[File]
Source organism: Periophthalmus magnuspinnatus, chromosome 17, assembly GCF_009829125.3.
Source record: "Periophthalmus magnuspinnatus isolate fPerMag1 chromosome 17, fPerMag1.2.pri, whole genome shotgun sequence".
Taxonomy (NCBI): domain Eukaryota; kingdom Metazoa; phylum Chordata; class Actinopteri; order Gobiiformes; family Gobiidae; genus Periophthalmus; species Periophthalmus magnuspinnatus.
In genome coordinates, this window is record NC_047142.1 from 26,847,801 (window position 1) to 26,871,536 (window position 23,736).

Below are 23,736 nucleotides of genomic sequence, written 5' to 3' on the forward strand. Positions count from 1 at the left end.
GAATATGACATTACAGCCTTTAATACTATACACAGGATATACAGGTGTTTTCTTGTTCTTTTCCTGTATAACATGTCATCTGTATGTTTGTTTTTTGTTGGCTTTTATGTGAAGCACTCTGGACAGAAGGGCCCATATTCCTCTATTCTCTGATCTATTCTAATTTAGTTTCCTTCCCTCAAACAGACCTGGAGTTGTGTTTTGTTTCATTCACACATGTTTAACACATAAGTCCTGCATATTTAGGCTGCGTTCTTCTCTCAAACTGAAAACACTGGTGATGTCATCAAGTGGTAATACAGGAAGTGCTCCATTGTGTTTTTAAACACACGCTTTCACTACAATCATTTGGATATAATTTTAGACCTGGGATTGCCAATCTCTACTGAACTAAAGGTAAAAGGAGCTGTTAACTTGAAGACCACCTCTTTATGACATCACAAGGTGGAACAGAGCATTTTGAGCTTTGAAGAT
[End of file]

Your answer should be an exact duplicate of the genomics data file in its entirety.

Source organism: Periophthalmus magnuspinnatus, chromosome 17, assembly GCF_009829125.3.
Source record: "Periophthalmus magnuspinnatus isolate fPerMag1 chromosome 17, fPerMag1.2.pri, whole genome shotgun sequence".
Taxonomy (NCBI): domain Eukaryota; kingdom Metazoa; phylum Chordata; class Actinopteri; order Gobiiformes; family Gobiidae; genus Periophthalmus; species Periophthalmus magnuspinnatus.
In genome coordinates, this window is record NC_047142.1 from 26,847,801 (window position 1) to 26,871,536 (window position 23,736).

Below are 23,736 nucleotides of genomic sequence, written 5' to 3' on the forward strand. Positions count from 1 at the left end.
GAATATGACATTACAGCCTTTAATACTATACACAGGATATACAGGTGTTTTCTTGTTCTTTTCCTGTATAACATGTCATCTGTATGTTTGTTTTTTGTTGGCTTTTATGTGAAGCACTCTGGACAGAAGGGCCCATATTCCTCTATTCTCTGATCTATTCTAATTTAGTTTCCTTCCCTCAAACAGACCTGGAGTTGTGTTTTGTTTCATTCACACATGTTTAACACATAAGTCCTGCATATTTAGGCTGCGTTCTTCTCTCAAACTGAAAACACTGGTGATGTCATCAAGTGGTAATACAGGAAGTGCTCCATTGTGTTTTTAAACACACGCTTTCACTACAATCATTTGGATATAATTTTAGACCTGGGATTGCCAATCTCTACTGAACTAAAGGTAAAAGGAGCTGTTAACTTGAAGACCACCTCTTTATGACATCACAAGGTGGAACAGAGCATTTTGAGCTTTGAAGAT